Thursday, May 18, 2006

Wasps Nests

I mowed the lawn today. Not my favorite job, but it's a heck of a lot easier than weed-whacking a lawn.

Anyway, it finished up pretty quickly because we have more flower beds than we used to, and there's still a huge pile of dirt in the south-west corner of the yard. Luckily the weeds are holding down the dirt, otherwise it might look bad.

Where was I.... oh, it went quickly, so I figured I should do some more yard work. An hour or two every evening, and we'll be caught up in no-time.

I recalled seeing a couple of wasp nests under the eaves of the house, and being the procrastinator I am, figured I'd better get to them soon, or Mary will be pissed when a swarm of them comes down and flies away with the baby. That meant tonight.

So, how does one deal with wasp nests? You can get some noxious chemical spray and spray them, but Mary is very against that. Don't get me wrong, I'm not all chemical happy, I'd rather not spray stuff everywhere if there's another alternative (that doesn't take forever). But if your partner feels strongly about something, and you don't, you're best to go with the flow. So no chemical for me. Oh, and another reason not to do use the spray: I didn't have any and am far to lazy to hop in a car and go get some.

The question was, how do I get the wasp nest I saw in the eaves 20' up in the air? See, that's why the spray was attractive - because it shot out of the can up to 20'. Problem solved.

Only no spray.

Well, you can knock the wasps' nest off the eaves. So find a stick. Luckily, I've got some 8' poles that we use for the deer fence around the garden.

So I get one and start looking for nests. Guess how many we have?

Go on, guess!

Lame - you could at least have played along. We had at least 2 dozen. Seriously. Now, 6-8 of them were just starts, no bigger than a wasp really. And those were almost all in one spot, so they went quickly. The next dozen were a little larger, the size of a ping-pong ball. The tiny ones were no big deal, and the lime-sized ones didn't bother me too much, but they actually made noise when falling down the side of the house. The noise was kind of like tissue paper bouncing down stairs.

Then I saw the big one, it's not as large as the one I knocked off two years ago (that was the size of a good-sized pancake with a few pints of strawberries on top). No, not that big, but it was the size of my fist. And when I attacked the pancake one, it was winter and I told myself that they were all hibernating or something. This is spring, and they're all feeding off our flower beds.

Eh? Feeding off the flower beds? Permit me a digression. When you're dealing with wasps, you quickly realize there are a bunch of different kinds. I figured that I was battling the flesh-eating death wasp from Peru, but it turns out it's likely just a black and yellow mud dauber wasp. Turns out, love eating spiders, and we have about a hundred spider egg pouches along the eaves. And every resource I found about them quickly pointed out that they are docile wasps, very rarely stinging people (or any animals). So, I wasn't dealing with nests of hoards of suicidal attack insects, but nests of single, pansy, wasps that build their hives out of mud. Back to the story.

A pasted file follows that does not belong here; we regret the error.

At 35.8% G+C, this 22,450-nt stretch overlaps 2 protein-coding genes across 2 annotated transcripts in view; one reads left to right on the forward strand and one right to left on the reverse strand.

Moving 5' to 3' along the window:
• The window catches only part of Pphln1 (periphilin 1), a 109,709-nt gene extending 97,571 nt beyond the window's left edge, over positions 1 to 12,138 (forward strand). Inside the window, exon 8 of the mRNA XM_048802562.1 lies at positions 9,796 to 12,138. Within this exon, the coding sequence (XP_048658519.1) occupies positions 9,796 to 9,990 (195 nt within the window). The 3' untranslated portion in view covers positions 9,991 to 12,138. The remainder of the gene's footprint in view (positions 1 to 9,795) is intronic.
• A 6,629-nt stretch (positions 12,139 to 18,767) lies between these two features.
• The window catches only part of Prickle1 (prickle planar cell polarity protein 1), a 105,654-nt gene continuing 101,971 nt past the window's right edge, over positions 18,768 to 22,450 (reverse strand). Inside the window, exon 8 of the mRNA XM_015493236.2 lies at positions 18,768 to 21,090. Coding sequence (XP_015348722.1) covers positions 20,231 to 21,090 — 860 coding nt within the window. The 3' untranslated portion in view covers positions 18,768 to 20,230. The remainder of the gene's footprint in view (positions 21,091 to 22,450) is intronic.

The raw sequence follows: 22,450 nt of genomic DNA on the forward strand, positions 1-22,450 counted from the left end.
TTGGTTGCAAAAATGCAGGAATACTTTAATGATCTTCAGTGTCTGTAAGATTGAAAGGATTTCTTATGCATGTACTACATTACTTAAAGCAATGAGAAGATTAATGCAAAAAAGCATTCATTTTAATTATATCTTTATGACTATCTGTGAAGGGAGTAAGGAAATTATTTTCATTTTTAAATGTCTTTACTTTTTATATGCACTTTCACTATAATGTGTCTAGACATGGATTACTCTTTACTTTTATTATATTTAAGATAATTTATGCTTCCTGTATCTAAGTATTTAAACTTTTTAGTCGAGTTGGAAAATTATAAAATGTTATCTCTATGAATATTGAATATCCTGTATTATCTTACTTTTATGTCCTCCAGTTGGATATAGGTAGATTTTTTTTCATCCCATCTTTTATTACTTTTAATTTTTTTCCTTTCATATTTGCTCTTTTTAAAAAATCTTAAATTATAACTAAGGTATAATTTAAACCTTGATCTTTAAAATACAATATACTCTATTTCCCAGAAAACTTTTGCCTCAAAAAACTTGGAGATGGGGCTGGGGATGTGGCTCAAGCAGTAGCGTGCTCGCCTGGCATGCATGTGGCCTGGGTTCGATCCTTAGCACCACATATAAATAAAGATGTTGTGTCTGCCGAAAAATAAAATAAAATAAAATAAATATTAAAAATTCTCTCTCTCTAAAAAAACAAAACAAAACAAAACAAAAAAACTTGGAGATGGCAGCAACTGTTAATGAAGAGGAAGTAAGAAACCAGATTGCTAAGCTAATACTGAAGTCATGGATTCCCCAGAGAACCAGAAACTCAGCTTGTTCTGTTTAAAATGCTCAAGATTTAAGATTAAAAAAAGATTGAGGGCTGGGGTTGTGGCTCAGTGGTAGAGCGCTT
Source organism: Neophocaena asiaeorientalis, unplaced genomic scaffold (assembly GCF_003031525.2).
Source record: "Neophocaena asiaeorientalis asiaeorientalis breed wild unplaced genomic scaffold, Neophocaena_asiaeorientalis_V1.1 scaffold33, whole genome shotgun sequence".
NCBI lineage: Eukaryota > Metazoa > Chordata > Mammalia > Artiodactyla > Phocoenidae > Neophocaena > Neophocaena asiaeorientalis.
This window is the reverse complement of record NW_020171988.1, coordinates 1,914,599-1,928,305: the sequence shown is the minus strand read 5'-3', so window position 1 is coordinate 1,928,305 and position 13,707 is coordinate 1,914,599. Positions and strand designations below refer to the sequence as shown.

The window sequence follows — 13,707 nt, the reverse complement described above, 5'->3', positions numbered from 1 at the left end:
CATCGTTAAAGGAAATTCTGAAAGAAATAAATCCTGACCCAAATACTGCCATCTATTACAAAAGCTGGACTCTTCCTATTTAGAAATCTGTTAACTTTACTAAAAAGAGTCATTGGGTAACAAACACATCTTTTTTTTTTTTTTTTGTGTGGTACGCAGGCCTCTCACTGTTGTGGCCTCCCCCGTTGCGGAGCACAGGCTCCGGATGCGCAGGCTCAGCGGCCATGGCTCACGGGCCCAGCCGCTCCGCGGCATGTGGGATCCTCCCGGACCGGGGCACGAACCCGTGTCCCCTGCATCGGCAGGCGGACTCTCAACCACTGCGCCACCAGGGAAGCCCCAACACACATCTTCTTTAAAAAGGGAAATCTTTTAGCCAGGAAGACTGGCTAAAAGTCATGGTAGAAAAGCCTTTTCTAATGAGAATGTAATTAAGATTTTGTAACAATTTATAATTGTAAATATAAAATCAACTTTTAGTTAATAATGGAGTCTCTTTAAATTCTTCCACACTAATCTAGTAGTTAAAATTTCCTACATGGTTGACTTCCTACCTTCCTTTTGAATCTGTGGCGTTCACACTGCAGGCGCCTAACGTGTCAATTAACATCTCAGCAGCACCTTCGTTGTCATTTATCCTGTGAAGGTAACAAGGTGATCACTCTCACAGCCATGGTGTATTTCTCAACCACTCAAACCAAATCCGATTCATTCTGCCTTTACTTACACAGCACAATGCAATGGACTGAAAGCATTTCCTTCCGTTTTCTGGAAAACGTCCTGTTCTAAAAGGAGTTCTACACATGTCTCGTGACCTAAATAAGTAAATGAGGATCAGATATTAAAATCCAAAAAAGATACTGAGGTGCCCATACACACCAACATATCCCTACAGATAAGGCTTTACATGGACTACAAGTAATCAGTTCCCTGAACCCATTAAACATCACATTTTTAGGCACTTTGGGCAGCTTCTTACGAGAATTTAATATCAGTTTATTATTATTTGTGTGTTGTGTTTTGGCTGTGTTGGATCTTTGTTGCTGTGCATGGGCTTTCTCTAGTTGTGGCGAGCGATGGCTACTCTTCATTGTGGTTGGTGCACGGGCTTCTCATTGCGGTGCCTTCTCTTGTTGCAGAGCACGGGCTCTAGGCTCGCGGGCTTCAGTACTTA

But I didn't know that, I was sure they were going to come after me like some cartoon, only I had no lake to jump in.

So I poke at the large nest a couple of times, and it falls onto our porch - where I leave it for Mary to admire when she gets home. That and because I'm afraid that the baby wasps are waiting for me to get close, at which time they jump out and eat me. That nest had 2 layers of honeycomb, which I thought was way cool.

This only left the nests at the peak in the back yard. I wasn't tall enough. Even with my arms extended, the 8' pole, and my huge vertical leap (12" at least), I was still several feet short of getting to the nests way up high. And these were the size of small lemons.

Of course at my Portland house, I had a kick-ass ladder. I got the one that would reach any of the gutters, so it extended to 22'. Not only that, but it was rated to hold more than my weight, it was spec'ed to hold 300 pounds. I left it in Portland at my dad's place.

So I'm left with only a 6' ladder, which means that I can just barely reach the nests. The first one is low enough that I don't have to stand directly under it. I poke a couple of times, it comes down quickly. I look down and two wasps crawl out of it and sit there a little dazed. Dunno, perhaps they were interrupted in the middle of hanky-panky. That freaked me out a little, because I was going to have to get under the highest two and basically let them fall straight at me.

I knock off another "low" one and psych myself up for the last two. I poke at the smaller (ping-pong ball sized), see it fall, and not so quickly lumber down the ladder and run away. I'm pretty sure the nest hit the ground before I was even at the last rung of the ladder, but I still ran. Then the momma of them, an orange-sized nest directly above my head.

You would think I was building to a big climax or something,
but you'd be wrong.

The last one came down like the rest, but I didn't watch. I just grabbed the ladder and waddled off like the scaredy-cat I am.

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